The surname of WIGHTMAN was derived from the Old English word Hwit - a nickname for one with white hair and a pale complexion. The name was established in England before the Norman Conquest of 1066, and became a very popular font name during the 11th and 12th centuries. Early records of the name mention Whita (without surname) listed as a tenant in the Domesday Book of 1086. Geoffrey le Whyte of County Cambridge, 1273. Thomas White was listed in the Yorkshire Poll Tax of 1379. Magota Whyte, 1379, ibid Early records of the name mention Wyctman de Freton of the County of Essex in 1240. William Wightman of the County of Cumberland in 1332. Richard Wightman was listed in the Yorkshire Poll Tax of 1379. Richard Weightman of County Lancashire was recorded in the year 1400.
The names introduced into Britain by the Normans during the Invasion of 1066 were of three kinds. There were names of Norse origin which their ancestors had carried into Normandy; names of Germanic origin which the Frankish conquerors had brought across the Rhine and which had ousted the old Celtic and Latin names from France, and Biblical names and names of Latin and Greek saints. These names they retained even after the customs and language of the natives of Northern France had been adopted by them. After the Norman Conquest not only Normans, but Frenchmen and Bretons from other parts of France settled in England, and quite a few found their way north into Scotland. Other records of the name mention Wyctman de Freton of the County of Essex in 1240. William Wightman of the County of Cumberland in 1332. Richard Wightman was listed in the Yorkshire Poll Tax of 1379. Roger Wightman, son of John Whightman, milliner, of the County of Yorkshire in 1639.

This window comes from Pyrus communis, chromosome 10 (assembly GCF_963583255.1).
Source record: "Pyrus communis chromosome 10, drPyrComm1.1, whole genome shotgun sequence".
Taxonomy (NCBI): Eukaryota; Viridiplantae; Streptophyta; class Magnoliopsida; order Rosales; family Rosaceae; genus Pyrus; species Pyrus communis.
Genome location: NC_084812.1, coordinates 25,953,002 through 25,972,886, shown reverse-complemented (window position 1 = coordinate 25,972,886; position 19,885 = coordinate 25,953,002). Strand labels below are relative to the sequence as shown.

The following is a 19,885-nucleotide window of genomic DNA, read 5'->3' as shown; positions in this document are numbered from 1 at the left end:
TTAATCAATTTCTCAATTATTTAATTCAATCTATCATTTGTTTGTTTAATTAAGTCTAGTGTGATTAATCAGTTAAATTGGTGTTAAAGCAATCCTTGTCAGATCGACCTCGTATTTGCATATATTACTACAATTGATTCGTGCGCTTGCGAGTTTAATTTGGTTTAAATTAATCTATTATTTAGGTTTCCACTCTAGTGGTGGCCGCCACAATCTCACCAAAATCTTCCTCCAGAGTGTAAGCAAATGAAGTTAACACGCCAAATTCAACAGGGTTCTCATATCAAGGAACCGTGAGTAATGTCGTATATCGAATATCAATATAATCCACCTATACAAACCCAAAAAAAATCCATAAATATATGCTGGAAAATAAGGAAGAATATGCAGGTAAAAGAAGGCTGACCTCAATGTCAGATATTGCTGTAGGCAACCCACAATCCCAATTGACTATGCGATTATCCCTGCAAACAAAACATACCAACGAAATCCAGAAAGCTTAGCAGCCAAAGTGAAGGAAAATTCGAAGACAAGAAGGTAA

The associated arms are recorded in Sir Bernard Burkes General Armory. Ulster King of Arms in 1884. Registered at Harrow Hill, County Middlesex. Granted 14th July 1562.
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